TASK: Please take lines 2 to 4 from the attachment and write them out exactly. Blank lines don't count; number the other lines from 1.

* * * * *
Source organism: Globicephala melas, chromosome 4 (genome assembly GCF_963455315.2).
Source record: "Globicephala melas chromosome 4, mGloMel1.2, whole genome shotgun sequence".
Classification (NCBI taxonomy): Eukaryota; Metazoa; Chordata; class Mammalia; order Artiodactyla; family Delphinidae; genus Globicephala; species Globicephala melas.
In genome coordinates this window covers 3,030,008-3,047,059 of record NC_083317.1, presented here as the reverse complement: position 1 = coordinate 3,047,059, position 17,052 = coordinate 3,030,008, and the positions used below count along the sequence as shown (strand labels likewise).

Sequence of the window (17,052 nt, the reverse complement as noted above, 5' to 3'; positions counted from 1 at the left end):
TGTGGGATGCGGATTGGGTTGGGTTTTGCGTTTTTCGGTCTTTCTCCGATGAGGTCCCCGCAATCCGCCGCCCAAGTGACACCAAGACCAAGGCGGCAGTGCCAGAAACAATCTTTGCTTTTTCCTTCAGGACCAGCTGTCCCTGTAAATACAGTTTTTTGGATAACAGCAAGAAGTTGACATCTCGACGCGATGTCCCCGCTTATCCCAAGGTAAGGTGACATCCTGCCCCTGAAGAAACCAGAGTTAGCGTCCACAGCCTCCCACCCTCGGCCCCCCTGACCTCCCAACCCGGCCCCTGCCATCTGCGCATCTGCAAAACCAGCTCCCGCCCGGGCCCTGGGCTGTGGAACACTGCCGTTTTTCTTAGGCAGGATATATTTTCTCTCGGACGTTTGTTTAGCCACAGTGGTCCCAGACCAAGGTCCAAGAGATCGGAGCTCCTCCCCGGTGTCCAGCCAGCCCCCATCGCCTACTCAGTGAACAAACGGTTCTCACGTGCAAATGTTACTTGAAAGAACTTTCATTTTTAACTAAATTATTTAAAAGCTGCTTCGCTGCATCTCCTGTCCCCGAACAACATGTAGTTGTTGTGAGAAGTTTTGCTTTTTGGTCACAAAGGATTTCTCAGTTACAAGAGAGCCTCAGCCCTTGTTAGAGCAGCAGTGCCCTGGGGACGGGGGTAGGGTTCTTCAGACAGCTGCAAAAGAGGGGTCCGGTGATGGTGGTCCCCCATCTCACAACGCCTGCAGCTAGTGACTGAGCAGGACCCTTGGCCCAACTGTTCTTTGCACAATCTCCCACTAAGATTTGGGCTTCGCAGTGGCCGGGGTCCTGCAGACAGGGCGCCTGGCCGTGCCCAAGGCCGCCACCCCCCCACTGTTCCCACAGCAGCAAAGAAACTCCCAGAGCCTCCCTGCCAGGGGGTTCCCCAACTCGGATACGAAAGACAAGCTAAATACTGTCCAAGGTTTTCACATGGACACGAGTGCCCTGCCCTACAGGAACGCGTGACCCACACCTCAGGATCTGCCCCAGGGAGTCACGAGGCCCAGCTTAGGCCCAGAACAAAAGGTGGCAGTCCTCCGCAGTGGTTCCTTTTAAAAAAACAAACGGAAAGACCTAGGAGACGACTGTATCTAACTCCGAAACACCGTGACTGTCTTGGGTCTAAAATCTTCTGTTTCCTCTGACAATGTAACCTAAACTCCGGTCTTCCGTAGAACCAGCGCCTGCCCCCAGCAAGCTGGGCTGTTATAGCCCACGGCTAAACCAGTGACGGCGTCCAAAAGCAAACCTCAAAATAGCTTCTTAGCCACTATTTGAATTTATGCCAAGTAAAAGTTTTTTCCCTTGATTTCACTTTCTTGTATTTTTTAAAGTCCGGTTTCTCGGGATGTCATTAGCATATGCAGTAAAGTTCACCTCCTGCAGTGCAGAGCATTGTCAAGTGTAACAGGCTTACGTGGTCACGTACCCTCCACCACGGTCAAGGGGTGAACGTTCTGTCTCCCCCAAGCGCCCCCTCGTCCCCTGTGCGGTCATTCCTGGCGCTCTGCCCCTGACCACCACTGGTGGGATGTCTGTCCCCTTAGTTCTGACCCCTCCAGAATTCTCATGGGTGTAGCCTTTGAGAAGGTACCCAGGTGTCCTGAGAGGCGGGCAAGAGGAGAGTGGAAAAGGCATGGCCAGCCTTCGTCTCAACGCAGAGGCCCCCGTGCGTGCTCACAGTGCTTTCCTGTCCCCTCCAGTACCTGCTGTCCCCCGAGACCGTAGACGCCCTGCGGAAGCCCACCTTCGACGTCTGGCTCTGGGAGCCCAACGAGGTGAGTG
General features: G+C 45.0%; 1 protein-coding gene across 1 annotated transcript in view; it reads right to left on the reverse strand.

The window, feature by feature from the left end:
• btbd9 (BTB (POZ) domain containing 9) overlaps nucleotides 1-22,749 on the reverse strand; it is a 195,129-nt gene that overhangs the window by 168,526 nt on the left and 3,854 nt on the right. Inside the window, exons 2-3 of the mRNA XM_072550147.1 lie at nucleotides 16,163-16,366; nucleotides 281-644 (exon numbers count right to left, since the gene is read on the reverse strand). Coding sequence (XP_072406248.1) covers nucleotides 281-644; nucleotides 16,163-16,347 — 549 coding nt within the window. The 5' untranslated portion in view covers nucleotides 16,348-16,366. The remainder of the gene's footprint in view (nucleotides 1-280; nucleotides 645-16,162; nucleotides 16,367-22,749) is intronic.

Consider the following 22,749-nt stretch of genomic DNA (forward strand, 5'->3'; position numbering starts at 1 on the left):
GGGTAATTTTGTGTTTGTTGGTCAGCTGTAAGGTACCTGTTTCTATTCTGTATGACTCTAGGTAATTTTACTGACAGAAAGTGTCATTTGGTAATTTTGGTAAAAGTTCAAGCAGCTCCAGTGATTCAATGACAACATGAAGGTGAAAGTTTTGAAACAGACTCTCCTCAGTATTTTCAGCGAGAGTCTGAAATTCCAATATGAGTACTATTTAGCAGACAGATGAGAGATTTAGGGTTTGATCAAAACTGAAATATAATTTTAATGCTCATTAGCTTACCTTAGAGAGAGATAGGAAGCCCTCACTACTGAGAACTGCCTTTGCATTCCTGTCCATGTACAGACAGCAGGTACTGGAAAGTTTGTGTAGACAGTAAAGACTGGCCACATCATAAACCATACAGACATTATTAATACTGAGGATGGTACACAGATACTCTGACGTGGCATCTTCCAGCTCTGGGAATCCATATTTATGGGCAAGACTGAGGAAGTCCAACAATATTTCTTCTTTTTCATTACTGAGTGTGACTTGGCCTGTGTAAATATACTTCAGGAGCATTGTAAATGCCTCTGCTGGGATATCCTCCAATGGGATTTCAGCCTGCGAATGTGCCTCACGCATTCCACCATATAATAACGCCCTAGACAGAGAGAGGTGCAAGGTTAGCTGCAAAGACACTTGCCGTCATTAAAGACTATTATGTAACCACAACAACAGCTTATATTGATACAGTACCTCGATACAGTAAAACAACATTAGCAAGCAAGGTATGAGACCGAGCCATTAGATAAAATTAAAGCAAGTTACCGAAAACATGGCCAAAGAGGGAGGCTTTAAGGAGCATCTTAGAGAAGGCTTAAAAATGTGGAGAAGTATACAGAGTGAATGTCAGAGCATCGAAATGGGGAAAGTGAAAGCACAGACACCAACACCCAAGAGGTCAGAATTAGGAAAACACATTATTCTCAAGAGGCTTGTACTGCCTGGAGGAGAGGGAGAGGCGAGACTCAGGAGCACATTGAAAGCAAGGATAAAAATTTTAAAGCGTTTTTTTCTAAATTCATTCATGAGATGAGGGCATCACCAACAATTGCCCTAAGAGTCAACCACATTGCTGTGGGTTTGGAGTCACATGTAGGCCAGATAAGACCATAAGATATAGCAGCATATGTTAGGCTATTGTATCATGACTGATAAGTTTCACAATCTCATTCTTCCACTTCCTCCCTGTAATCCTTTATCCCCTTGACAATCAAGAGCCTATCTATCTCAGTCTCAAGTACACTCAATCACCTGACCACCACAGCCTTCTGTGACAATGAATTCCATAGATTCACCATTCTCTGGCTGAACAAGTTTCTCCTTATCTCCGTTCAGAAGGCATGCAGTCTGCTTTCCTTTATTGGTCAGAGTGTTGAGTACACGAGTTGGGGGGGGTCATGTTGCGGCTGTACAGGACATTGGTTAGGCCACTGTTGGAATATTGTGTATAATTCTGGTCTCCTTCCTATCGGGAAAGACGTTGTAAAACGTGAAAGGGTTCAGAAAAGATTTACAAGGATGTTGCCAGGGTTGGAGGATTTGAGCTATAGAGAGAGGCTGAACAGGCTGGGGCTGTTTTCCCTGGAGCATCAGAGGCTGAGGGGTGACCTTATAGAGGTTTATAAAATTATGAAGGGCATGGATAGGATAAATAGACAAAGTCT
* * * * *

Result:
Source record: "Globicephala melas chromosome 4, mGloMel1.2, whole genome shotgun sequence".
Classification (NCBI taxonomy): Eukaryota; Metazoa; Chordata; class Mammalia; order Artiodactyla; family Delphinidae; genus Globicephala; species Globicephala melas.
In genome coordinates this window covers 3,030,008-3,047,059 of record NC_083317.1, presented here as the reverse complement: position 1 = coordinate 3,047,059, position 17,052 = coordinate 3,030,008, and the positions used below count along the sequence as shown (strand labels likewise).